IBM introduced its PC, igniting a fast growth of the personal computer market. The first PC ran on a 4.77 MHz Intel 8088 microprocessor and used Microsoft´s MS-DOS operating system.
Adam Osborne completed the first portable computer, the Osborne I, which weighed 24 pounds and cost $1,795. The price made the machine especially attractive, as it included software worth about $1,500. The machine featured a 5-inch display, 64 kilobytes of memory, a modem, and two 5 1/4-inch floppy disk drives.
In April 1981, Byte Magazine Editor in Chief Chris Morgan mentioned the Osborne I in an article on "Future Trends in Personal Computing." He wrote: "I recently had an opportunity to see the Osborne I in action. I was impressed with it´s compactness: it will fit under an airplane seat. (Adam Osborne is currently seeking approval from the FAA to operate the unit on board a plane.) One quibble: the screen may be too small for some people´s taste."
Apollo Computer unveiled the first work station, its DN100, offering more power than some minicomputers at a fraction of the price. Apollo Computer and Sun Microsystems, another early entrant in the work station market, optimized their machines to run the computer-intensive graphics programs common in engineering.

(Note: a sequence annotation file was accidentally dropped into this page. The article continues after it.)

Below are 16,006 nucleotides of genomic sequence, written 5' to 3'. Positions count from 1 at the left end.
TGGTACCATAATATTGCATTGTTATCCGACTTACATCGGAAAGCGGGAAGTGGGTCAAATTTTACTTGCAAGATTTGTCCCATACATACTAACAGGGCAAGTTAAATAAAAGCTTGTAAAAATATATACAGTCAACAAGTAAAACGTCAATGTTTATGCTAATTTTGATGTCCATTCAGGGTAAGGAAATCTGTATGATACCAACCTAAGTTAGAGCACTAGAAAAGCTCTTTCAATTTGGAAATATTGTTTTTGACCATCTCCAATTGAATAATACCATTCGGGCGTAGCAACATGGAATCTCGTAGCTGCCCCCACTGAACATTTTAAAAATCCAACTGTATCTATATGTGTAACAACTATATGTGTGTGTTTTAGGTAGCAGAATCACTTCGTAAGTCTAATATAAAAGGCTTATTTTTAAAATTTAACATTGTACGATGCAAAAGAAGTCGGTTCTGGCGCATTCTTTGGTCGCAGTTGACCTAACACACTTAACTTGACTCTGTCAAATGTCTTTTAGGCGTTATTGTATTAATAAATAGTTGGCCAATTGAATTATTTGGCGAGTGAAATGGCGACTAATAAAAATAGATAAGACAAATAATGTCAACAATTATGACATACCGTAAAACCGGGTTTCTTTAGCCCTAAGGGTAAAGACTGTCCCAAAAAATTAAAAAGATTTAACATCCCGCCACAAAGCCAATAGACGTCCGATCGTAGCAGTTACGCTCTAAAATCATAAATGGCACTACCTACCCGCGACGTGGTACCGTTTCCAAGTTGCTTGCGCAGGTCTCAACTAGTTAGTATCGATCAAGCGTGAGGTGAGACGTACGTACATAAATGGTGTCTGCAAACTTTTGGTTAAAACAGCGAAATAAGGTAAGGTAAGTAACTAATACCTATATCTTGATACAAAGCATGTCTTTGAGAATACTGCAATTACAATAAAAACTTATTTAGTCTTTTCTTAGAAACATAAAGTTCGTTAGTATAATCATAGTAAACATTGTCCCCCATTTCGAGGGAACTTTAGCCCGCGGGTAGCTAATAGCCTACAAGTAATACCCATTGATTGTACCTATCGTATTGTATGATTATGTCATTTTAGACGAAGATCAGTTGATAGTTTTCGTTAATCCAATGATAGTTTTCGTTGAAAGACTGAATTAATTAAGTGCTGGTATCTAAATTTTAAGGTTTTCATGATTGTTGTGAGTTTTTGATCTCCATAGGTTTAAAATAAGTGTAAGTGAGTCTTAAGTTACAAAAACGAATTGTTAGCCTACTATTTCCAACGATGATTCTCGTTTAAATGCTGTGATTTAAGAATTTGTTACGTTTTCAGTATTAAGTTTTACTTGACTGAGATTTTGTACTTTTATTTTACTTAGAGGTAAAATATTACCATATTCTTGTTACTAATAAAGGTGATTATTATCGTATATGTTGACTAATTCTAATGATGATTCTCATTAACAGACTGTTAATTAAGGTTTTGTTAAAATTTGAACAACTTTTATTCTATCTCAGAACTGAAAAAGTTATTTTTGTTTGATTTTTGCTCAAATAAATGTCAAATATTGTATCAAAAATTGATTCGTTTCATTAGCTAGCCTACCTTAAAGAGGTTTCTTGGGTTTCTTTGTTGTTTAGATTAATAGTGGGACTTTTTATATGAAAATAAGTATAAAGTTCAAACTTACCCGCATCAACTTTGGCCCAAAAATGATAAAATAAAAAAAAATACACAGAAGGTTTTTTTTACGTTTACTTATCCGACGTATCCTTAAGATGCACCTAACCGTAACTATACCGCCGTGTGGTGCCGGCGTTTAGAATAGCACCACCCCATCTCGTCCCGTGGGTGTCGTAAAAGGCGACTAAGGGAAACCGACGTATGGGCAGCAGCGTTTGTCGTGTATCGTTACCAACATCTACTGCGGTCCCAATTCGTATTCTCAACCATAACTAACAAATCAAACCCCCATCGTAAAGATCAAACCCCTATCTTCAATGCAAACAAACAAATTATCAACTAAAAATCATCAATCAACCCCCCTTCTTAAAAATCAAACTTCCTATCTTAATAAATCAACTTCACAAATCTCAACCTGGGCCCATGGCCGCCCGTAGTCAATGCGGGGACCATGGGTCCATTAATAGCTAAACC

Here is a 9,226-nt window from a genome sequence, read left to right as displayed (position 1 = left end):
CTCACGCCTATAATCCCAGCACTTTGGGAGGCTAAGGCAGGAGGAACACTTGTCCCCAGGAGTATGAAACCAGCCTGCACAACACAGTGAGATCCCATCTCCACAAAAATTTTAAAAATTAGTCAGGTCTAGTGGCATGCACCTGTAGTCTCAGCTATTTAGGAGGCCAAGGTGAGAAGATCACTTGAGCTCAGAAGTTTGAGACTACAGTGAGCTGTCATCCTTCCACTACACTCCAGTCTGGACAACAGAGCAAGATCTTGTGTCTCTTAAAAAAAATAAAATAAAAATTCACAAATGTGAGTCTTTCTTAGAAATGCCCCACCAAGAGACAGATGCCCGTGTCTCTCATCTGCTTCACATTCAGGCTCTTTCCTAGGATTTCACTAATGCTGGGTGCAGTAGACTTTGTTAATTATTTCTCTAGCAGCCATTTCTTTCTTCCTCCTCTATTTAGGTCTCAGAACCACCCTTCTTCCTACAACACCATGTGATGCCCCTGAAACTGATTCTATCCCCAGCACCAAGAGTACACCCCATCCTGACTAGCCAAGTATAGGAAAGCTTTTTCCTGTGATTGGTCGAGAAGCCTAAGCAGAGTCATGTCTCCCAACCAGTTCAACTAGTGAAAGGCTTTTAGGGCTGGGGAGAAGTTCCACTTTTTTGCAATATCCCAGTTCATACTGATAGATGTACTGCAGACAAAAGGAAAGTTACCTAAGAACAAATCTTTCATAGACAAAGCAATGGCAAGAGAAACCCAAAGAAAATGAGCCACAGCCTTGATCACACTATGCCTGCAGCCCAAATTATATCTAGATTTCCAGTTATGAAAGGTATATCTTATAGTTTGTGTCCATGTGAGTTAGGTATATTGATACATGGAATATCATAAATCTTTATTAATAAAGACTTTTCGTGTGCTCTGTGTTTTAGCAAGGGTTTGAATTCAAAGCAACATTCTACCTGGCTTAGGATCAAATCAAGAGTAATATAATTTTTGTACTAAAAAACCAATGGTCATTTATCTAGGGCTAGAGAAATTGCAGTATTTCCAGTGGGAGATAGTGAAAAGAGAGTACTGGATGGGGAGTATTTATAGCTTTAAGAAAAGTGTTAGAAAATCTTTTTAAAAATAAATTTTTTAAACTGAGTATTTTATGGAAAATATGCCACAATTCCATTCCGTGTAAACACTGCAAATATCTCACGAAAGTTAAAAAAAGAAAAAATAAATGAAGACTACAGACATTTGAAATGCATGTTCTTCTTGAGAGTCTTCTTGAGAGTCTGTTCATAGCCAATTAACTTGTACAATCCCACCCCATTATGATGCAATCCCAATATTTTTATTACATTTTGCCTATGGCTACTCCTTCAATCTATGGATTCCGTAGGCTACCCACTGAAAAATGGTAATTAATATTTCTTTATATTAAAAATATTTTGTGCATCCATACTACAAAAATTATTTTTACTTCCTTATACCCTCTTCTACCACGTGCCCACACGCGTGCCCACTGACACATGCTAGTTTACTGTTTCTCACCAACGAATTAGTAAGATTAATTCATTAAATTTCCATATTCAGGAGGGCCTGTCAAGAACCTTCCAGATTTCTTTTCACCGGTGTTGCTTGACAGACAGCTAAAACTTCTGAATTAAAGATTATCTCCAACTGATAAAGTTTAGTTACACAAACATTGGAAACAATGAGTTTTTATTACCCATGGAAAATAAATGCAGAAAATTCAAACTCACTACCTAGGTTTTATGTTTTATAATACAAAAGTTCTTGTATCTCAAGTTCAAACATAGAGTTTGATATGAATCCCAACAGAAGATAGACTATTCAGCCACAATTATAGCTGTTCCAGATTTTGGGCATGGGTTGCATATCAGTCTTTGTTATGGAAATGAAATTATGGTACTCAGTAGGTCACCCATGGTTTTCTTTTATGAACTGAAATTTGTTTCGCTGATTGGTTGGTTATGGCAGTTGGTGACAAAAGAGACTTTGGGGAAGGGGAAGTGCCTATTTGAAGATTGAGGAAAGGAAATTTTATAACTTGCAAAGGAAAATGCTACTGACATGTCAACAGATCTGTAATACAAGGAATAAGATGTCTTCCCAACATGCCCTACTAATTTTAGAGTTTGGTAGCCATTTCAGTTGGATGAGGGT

Software & Languages
The MS-DOS, or Microsoft Disk Operating System, the basic software for the newly released IBM PC, established a long partnership between IBM and Microsoft, which Bill Gates and Paul Allen had founded only six years earlier.
Sony 3 1/2
Sony introduced and shipped the first 3 1/2" floppy drives and diskettes in 1981. The first signficant company to adopt the 3 1/2" floppy for general use was Hewlett-Packard in 1982, an event which was critical in establishing momentum for the format and which helped it prevail over the other contenders for the microfloppy standard, including 3", 3 1/4", and 3.9" formats.